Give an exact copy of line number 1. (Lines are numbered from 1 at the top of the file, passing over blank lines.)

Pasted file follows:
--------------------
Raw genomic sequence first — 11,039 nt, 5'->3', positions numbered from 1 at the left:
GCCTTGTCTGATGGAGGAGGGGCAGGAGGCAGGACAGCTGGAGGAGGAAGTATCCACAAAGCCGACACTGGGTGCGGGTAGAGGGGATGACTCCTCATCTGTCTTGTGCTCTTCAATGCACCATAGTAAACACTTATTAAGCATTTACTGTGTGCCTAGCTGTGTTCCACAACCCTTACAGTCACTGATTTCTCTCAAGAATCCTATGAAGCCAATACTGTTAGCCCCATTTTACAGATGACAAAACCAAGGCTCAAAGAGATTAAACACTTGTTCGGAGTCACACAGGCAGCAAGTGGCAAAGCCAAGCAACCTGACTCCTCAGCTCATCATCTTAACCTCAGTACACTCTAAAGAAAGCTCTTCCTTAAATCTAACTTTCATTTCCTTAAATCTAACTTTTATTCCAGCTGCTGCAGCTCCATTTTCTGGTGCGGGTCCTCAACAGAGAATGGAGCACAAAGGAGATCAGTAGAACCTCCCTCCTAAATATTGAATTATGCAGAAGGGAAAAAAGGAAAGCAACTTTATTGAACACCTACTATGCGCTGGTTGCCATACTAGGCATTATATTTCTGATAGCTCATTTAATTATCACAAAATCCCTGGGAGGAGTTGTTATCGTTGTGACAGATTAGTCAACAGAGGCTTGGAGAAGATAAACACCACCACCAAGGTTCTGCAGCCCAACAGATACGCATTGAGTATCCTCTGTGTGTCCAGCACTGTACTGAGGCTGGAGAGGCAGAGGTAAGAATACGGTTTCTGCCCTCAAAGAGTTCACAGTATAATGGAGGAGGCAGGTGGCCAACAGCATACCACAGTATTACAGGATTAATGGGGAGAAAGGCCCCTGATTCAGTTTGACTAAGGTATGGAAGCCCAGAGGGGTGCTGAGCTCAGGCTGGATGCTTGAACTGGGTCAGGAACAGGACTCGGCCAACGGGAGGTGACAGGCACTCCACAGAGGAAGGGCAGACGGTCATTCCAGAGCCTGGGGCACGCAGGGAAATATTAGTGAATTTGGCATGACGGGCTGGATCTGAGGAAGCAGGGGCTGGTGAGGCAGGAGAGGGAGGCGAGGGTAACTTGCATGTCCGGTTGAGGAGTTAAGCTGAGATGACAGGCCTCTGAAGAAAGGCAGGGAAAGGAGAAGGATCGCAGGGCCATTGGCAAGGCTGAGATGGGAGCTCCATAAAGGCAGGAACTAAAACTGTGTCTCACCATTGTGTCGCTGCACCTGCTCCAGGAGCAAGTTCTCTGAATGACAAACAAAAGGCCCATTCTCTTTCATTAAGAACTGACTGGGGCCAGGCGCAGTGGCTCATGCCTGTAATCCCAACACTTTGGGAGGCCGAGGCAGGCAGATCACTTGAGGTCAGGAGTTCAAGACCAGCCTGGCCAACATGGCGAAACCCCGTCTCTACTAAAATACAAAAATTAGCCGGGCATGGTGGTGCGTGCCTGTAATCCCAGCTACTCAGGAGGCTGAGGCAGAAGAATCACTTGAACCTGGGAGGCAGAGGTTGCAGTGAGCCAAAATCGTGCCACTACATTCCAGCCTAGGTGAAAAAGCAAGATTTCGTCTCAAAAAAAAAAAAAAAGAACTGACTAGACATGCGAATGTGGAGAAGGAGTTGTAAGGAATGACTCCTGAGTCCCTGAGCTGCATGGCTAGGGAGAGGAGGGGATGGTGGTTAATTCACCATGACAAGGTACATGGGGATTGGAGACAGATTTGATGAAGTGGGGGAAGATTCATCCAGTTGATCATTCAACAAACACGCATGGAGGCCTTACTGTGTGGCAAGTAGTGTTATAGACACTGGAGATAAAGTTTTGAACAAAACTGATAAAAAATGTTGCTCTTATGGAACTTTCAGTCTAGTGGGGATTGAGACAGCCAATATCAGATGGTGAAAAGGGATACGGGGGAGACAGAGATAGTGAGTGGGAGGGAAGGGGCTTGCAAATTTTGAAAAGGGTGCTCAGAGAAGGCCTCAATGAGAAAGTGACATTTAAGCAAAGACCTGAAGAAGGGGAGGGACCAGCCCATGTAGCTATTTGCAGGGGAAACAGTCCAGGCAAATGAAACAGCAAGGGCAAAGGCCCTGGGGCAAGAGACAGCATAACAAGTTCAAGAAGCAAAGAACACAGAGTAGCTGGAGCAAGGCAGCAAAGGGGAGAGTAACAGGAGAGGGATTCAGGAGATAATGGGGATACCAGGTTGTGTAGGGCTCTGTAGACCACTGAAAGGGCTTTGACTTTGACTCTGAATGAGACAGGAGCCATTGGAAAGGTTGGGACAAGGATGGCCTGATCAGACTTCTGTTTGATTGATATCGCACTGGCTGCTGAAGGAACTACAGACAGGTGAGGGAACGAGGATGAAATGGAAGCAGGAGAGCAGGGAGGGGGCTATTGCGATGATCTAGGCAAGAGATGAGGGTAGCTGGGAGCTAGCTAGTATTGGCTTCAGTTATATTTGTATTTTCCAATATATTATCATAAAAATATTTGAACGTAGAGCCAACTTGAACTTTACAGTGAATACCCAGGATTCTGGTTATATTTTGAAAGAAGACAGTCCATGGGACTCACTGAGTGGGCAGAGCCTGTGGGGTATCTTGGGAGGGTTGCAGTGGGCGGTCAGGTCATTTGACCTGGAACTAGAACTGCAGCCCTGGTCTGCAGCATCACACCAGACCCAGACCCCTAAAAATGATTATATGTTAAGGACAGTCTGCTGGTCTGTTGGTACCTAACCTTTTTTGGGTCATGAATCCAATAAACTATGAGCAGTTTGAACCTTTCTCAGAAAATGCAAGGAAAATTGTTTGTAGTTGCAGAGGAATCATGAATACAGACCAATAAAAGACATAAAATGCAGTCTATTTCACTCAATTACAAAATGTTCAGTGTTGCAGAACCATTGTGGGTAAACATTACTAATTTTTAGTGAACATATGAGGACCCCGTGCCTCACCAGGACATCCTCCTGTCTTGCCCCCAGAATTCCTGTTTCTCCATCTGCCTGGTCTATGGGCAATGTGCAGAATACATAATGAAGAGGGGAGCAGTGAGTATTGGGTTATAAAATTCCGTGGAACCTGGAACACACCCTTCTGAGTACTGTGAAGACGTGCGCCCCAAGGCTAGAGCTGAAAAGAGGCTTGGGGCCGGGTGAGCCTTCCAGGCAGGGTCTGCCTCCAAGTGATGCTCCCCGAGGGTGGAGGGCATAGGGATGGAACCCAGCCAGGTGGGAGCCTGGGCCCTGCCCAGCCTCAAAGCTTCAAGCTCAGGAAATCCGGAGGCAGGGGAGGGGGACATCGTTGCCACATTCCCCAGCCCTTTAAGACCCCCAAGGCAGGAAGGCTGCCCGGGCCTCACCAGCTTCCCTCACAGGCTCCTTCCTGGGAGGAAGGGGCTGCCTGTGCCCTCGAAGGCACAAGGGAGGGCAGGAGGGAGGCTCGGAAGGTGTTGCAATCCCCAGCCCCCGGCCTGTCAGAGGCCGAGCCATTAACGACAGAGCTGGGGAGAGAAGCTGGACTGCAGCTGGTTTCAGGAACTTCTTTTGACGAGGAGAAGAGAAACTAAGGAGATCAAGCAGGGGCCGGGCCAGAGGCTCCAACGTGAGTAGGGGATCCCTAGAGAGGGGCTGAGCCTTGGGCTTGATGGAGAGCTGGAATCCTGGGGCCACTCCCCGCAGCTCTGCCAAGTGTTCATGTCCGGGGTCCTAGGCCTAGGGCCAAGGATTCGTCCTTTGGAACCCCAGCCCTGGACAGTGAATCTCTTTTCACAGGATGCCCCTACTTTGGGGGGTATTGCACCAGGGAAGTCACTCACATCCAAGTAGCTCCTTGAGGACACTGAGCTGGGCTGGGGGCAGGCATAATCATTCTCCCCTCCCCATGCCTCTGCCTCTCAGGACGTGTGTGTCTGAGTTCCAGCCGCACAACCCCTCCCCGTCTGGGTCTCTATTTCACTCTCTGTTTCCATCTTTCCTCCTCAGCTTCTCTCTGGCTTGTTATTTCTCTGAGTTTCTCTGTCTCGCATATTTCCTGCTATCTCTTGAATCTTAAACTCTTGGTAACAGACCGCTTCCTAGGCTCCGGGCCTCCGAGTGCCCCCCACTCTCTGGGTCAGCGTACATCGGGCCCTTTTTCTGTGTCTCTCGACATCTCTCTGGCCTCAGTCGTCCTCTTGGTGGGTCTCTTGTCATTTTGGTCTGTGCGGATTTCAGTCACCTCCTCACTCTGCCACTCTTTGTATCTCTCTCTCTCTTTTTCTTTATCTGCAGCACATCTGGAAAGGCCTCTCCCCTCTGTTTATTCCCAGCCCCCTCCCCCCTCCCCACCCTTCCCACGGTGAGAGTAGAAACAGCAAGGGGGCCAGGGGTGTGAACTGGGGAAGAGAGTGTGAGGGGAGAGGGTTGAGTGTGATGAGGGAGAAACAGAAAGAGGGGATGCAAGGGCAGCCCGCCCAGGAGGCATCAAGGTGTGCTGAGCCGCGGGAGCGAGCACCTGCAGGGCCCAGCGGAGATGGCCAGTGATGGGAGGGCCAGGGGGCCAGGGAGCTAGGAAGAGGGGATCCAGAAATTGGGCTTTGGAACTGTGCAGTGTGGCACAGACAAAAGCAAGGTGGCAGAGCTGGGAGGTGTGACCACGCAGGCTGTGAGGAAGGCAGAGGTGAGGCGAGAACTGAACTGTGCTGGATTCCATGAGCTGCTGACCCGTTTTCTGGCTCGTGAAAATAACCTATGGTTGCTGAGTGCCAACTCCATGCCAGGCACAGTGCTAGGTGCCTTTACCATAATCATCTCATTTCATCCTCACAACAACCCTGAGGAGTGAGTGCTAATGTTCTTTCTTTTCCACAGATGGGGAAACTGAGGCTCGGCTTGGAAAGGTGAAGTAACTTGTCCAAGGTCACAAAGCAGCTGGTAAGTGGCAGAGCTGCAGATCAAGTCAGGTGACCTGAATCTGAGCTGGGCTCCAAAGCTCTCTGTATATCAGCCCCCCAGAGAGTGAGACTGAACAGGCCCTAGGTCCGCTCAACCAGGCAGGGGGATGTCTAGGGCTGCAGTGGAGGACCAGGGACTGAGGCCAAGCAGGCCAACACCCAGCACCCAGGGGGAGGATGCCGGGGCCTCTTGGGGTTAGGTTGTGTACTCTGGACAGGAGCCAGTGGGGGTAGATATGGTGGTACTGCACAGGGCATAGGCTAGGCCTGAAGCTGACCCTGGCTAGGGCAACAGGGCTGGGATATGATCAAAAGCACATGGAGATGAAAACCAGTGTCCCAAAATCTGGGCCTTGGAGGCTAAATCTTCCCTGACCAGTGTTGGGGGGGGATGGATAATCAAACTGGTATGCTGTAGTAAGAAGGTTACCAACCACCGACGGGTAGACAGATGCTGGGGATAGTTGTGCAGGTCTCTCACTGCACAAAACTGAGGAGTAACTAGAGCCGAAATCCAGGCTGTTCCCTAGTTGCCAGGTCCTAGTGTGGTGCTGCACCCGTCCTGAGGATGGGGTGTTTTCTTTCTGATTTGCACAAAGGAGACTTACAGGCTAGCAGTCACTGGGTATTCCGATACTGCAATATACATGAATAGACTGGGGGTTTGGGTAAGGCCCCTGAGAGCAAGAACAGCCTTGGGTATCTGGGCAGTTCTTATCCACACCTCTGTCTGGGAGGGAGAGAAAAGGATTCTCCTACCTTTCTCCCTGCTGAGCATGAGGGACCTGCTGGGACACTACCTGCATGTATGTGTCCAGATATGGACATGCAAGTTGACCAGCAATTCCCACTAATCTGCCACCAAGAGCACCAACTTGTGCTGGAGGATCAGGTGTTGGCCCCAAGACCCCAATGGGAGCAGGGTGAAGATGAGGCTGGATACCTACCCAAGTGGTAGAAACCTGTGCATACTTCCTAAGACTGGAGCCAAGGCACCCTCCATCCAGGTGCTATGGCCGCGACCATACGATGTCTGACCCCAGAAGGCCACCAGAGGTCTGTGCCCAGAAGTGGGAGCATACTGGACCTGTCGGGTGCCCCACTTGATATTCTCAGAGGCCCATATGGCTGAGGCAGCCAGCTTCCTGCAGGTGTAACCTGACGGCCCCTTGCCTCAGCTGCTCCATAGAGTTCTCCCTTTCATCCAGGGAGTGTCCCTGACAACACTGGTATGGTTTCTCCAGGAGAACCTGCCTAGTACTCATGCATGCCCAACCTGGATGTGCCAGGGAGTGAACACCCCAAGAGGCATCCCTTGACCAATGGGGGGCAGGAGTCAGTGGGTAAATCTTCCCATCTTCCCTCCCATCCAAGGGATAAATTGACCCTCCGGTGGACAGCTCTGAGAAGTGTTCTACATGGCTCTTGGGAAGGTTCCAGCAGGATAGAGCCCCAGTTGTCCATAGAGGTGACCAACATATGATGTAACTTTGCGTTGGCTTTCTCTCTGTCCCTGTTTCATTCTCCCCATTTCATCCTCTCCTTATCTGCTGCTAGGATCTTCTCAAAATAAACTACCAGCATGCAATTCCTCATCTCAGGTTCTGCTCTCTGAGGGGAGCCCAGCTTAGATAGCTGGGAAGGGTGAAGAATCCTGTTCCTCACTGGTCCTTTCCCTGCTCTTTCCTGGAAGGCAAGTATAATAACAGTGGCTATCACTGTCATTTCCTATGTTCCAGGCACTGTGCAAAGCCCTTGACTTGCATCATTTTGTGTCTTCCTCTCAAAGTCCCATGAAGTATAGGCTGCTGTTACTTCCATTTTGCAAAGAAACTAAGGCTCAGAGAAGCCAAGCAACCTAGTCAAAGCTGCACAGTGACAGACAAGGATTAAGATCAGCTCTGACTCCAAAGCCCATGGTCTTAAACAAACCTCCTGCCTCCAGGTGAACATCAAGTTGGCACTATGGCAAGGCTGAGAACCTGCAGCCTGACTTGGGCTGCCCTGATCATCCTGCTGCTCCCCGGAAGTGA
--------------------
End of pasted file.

Raw genomic sequence first — 11,039 nt, 5'->3', positions numbered from 1 at the left: